“Quick!” the cat shouts, and five dogs are on it. The face underneath couldn’t be farther from a cartoon; it’s angular, etched with lived experience, grayish and more threadbare. He reminds me of my uncle or my dentist, but it’s hard to picture him as a “Bob” or “Jim.” ...
Imagine Piper from Orange is the New Black hangs out with the ensemble from RENT except they are all into BDSM and identify with some characters from Transparent- You'd get "Incredible Girl".
We are making a 30 minute pilot for a series called "Incredible Girl" about a Southern Baptist young woman who realizes that her life doesn't make sense for her anymore and finds she belongs in the BDSM (or S&M) community.
”Fifty Shades of Grey” was more KINKY for some than others and I surmise those shocked were living the missionary lifestyle.
Wikipedia defines the concept of KINK in a very understandable way: a deviation or “kink” in normal and standard “straight” sexual behavior. Since the word “standard” is defined using the words moral, acceptable, and desirable, it’s easy to understand why OTHER THAN ‘NORMAL’ sex is growing in a culture where religion is slowly diminishing in popularity.
BDSM has probably been around since the beginning of civilization. I could define how the term came to be including Marquis de Sade and Leopold von Sacher-Masoch, but a blog by “Slutty Girl” is much more comprehensive: click here for that.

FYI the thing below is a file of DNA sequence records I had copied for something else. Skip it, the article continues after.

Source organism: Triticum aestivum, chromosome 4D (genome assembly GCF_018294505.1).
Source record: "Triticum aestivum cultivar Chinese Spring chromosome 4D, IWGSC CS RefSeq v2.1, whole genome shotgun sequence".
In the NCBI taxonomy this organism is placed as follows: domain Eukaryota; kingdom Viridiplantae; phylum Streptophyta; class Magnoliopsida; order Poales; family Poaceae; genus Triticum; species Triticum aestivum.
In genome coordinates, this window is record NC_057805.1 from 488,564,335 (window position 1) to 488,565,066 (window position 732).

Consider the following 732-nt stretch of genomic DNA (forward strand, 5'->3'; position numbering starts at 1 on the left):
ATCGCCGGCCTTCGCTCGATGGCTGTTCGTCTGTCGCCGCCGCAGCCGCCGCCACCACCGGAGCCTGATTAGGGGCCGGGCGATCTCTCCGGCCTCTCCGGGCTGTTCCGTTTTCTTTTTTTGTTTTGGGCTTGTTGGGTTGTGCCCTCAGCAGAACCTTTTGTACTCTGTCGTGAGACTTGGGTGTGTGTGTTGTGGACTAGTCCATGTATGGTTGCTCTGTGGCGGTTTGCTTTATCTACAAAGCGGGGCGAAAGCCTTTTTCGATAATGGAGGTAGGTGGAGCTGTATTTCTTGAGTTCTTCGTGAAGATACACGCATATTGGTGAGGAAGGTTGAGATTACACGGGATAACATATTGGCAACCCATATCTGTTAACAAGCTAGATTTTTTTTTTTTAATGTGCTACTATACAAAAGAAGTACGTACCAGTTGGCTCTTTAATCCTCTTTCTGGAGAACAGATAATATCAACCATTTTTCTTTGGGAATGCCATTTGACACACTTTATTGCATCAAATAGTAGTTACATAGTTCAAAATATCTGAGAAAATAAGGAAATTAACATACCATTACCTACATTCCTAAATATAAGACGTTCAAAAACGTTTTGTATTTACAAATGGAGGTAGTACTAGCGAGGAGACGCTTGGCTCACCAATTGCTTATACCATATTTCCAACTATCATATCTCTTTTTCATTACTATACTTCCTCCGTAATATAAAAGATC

The Kama Sutra is a well-known Hindu text and proof that kinky behavior has been around much longer than some would like us to think. It was written in BCE, and contains what many call “safety rules” of BDSM while others think it is a Kama “love” Sutra “manual.”
Interestingly, the Wall Street Journal says the writing has more to do with psychology and the art of maintaining/keeping a relationship than it does sex. Nevertheless, a “feature film” is coming out soon, about a brothel specializing in Kama Sutra techniques.
A couple hundred years after the sex manual, the people of Pompeii seem to be using some of its techniques. Erotica from that period shows flogging, and a lot more. I could show you but Huffington Post has already compiled the best examples of ANCIENT KINKY and EROTIC art.
Kinky sex existed, usually hidden before the 1970s until Betty Page became the iconic BDSM pinup girl, fostering the beginning of kinky naughtiness in film.
Tampabay.com lists “Last Tango in Paris” (1972) as a must-see for those interested in submission and dominance, or Quills, starring Kate Winslet.
The point is, BDSM and kinky sex haven’t BECOME popular, it has evolved so that people no longer have to hide the fetishes that were once considered deviant and abnormal. We now live in a world that encourages us to fulfill desires as long as they are legal and as the Kama Sutra says: do it only with people “who enjoy such things.” ...